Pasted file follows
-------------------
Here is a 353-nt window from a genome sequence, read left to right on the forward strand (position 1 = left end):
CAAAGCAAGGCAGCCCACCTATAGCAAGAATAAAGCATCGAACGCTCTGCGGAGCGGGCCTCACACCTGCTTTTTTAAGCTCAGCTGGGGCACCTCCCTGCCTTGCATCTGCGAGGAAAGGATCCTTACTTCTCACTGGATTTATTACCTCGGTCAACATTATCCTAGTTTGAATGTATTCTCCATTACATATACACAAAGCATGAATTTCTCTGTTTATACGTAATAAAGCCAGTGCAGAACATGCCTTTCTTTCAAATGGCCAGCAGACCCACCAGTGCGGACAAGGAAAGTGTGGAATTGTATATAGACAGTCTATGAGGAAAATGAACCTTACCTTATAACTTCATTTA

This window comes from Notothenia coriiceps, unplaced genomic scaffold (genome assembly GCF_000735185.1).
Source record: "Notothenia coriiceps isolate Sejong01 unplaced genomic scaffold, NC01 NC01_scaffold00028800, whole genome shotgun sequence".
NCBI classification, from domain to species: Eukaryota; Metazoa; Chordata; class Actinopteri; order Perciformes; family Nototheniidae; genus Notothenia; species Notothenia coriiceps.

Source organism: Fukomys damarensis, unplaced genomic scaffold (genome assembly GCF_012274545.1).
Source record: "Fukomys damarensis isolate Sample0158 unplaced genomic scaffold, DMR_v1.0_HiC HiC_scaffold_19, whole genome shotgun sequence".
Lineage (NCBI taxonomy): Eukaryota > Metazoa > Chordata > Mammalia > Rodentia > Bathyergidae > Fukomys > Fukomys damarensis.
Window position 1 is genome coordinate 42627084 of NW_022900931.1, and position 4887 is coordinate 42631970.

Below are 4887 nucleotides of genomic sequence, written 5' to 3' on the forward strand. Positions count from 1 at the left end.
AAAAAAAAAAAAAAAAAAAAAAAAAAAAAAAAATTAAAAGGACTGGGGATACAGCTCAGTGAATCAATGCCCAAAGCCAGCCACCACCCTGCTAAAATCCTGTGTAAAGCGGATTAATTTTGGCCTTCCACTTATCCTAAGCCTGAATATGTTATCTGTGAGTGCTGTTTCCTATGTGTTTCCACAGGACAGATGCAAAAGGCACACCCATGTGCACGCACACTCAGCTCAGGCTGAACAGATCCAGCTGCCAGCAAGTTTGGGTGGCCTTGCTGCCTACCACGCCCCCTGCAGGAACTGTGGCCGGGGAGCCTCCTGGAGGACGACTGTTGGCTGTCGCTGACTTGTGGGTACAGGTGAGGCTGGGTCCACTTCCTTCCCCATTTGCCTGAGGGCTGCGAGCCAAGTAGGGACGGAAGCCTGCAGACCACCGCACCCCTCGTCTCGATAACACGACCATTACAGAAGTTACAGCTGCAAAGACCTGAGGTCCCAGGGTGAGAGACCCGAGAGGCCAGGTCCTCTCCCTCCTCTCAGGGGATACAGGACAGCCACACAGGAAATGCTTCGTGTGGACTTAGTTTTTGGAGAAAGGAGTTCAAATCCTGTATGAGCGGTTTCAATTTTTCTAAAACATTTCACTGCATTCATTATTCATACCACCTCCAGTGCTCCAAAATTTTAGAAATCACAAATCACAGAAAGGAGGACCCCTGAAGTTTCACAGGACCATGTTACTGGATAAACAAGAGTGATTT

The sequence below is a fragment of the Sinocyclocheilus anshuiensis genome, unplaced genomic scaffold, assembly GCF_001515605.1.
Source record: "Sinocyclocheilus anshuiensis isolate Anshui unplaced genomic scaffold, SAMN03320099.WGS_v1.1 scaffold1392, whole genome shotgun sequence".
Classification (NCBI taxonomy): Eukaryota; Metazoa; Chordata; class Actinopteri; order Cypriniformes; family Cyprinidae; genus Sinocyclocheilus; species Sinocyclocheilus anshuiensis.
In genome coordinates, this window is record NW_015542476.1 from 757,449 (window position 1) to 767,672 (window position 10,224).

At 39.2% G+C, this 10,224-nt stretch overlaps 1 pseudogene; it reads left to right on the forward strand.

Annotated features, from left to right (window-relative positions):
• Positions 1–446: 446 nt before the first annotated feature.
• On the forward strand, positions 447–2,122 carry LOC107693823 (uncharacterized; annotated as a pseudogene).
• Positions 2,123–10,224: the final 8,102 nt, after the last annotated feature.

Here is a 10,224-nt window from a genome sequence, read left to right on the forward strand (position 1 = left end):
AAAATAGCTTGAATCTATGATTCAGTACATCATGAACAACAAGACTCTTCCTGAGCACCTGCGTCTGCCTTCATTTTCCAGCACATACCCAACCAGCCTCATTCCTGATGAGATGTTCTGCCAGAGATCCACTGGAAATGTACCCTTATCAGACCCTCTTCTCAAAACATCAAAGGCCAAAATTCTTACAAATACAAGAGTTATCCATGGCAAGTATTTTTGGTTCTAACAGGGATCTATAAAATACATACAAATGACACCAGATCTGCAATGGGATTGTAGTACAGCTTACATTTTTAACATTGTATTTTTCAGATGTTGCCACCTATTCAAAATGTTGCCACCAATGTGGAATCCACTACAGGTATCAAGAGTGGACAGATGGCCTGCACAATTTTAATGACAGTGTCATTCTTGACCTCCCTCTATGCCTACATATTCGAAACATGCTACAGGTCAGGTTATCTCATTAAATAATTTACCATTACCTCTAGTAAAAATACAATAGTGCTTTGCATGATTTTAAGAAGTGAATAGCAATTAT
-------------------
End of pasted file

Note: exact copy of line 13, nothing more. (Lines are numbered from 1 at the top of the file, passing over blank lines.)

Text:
Source record: "Sinocyclocheilus anshuiensis isolate Anshui unplaced genomic scaffold, SAMN03320099.WGS_v1.1 scaffold1392, whole genome shotgun sequence".